Textbook Execs Watch Out: PDF's Ready to Replace Books
Textbook executives better watch out, PDF’s are becoming more popular and preferred not only in the education field but by also by the students themselves. Since regular textbooks cost $300-$400 while PDF replacements cost at least 50 per cent less (and are sometimes free), it’s not really a surprise that textbooks might be on their way out.
A new survey by Kelton Research has found that 73 per cent of students are willing to give up dating or even sex in exchange for never having to carry textbooks again. Since the typical textbook weighs around 5 pounds and each class requires one, taking five courses really adds up in weight.
PDFs are starting to be viewed as superior alternative teaching tools. Even more, if students view them through the free PDF reader offered by NitroPDF , they can to take notes, copy text, and search for important facts within the PDF file.
Additionally, PDFs are a greener technology. Environmental consulting firm Cleantech has concluded that the typical book generates almost 17 pounds of carbon dioxide equivalents and textbooks generate approximately double.
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NitroPDF understands the cost effectiveness of using PDFs as a teaching tool and therefore, has a few tips on how to cut college costs using the technology:
1. Digitize note-taking with PDF
More students than ever before are working with PDF files thanks to professors and faculties who issue electronic excerpts from books, course notes, and more. A growing number of college textbooks are also being made available for electronic purchase – often at half the price of their physical counterparts – enabling students to take notes faster, search them more easily, and access all of their coursework and materials from the convenience of a laptop or USB drive.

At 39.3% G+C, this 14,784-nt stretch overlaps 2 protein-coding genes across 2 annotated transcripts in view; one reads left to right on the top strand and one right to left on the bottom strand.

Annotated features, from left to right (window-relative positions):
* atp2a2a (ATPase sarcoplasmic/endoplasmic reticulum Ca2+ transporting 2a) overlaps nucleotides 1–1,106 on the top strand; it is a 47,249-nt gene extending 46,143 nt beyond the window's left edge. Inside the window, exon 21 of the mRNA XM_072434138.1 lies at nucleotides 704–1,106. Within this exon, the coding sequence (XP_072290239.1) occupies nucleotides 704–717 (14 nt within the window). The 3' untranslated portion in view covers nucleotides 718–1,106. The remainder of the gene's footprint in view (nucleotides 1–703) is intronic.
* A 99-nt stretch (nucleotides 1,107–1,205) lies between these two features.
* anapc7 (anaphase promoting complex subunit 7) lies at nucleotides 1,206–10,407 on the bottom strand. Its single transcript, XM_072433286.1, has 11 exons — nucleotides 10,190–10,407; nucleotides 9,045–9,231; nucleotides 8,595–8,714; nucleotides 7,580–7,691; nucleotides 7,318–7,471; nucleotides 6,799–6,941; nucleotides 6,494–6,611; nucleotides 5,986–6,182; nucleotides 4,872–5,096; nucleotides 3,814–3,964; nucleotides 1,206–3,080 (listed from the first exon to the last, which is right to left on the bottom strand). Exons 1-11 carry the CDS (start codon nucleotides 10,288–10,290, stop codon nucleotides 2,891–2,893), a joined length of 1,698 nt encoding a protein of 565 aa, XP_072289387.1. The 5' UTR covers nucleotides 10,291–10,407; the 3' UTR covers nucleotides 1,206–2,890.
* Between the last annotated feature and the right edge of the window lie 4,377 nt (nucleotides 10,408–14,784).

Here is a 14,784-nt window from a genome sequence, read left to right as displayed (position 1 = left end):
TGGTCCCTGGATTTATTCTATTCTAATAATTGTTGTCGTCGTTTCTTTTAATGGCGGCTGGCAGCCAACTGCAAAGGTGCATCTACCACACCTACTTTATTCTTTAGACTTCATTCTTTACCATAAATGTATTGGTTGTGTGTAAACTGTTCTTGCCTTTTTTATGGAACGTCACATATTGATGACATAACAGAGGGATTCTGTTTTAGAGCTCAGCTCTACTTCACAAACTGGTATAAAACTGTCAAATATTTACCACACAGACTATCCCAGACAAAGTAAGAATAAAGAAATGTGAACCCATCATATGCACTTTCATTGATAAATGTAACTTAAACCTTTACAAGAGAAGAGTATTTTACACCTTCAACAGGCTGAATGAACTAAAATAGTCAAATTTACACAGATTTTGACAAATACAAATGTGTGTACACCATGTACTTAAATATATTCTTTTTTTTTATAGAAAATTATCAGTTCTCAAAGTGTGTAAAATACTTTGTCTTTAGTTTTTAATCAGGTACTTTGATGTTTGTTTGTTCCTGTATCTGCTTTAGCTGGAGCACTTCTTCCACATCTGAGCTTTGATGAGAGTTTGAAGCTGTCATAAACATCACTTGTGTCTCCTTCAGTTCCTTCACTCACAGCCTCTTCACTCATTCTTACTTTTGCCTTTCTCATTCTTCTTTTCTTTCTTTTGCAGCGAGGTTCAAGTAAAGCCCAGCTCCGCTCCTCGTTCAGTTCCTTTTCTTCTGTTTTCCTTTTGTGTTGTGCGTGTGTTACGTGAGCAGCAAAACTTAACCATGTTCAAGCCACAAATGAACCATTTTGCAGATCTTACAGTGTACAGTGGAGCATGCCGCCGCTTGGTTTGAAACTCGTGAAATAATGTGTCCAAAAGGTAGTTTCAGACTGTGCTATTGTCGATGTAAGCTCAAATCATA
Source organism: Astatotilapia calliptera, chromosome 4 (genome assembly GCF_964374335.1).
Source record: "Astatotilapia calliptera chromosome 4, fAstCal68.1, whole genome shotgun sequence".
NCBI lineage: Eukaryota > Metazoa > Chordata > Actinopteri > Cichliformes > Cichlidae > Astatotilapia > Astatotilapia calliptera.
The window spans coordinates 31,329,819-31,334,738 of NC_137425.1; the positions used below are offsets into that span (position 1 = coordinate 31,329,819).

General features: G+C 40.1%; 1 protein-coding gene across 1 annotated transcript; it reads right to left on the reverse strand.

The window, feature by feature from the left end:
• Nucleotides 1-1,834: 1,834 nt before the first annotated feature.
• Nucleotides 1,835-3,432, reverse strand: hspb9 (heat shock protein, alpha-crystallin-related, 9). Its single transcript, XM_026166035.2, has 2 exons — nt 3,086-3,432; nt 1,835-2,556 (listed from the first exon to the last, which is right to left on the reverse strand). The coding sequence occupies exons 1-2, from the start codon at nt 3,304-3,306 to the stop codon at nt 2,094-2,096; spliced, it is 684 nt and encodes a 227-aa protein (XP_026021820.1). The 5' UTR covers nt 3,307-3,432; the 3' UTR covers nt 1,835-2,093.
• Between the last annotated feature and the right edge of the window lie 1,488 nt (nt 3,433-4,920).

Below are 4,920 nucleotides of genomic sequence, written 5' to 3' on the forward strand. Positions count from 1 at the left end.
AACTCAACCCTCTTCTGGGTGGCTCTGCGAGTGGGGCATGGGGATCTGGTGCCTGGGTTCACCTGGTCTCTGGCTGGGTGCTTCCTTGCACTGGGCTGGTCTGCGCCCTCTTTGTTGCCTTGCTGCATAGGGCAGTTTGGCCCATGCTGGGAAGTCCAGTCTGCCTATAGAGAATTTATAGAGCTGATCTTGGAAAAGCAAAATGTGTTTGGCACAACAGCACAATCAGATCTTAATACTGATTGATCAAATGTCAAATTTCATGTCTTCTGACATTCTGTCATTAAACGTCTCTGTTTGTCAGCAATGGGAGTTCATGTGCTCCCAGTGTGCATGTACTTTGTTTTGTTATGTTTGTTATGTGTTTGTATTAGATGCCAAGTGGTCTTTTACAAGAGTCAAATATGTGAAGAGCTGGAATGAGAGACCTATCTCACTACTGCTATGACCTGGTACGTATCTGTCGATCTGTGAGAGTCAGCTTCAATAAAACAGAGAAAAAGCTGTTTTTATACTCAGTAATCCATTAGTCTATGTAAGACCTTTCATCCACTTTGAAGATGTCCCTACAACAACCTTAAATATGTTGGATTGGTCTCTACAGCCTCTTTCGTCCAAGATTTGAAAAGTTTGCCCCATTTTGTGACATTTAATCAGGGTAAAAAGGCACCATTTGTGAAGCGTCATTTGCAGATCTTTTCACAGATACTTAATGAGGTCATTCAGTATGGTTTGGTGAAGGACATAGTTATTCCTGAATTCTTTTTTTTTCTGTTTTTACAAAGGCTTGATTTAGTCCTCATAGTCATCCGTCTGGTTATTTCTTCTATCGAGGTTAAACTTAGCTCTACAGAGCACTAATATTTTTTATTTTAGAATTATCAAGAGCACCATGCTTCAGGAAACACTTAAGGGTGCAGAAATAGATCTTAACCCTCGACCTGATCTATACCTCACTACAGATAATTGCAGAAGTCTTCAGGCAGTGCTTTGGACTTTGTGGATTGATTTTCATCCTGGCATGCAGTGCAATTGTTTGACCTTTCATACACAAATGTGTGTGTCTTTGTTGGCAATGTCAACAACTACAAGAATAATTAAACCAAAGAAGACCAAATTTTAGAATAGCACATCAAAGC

2. Carry less on campus by going paperless
Avoid lugging heavy books around and scan paper to PDF using Optical Character Recognition (OCR) to create easily archived, searched, and edited documents you can reference all semester long.
3. Easily repurpose text and images
When referencing a quote or paragraph, don’t spend time re-typing an entire passage – simply extract the text electronically and copy-and-paste what you need – even snapshot images or charts for easy repurposing.
4. Store your school materials in the cloud
Nitro Reader’s Evernote integration makes storing and accessing your coursework easy – and free. Save PDF files directly to your Evernote account to access them from anywhere, and easily share them with others.
5. Take group project collaboration online
Group assignments are a fixture of college – they can also be incredibly frustrating. Collaborating electronically saves time otherwise spent trying to balance multiple schedules and contributions and allows all members to be involved regardless of time or place. It even makes it harder for that one slacker in the group to fly under the radar.
Intelliwave SiteSense boosts APTIM material tracking
“We’ve been engaged with the APTIM team since early 2019 providing SiteSense, our mobile construction SaaS solution, for their maintenance and construction projects, allowing them to track materials and equipment, and manage inventory.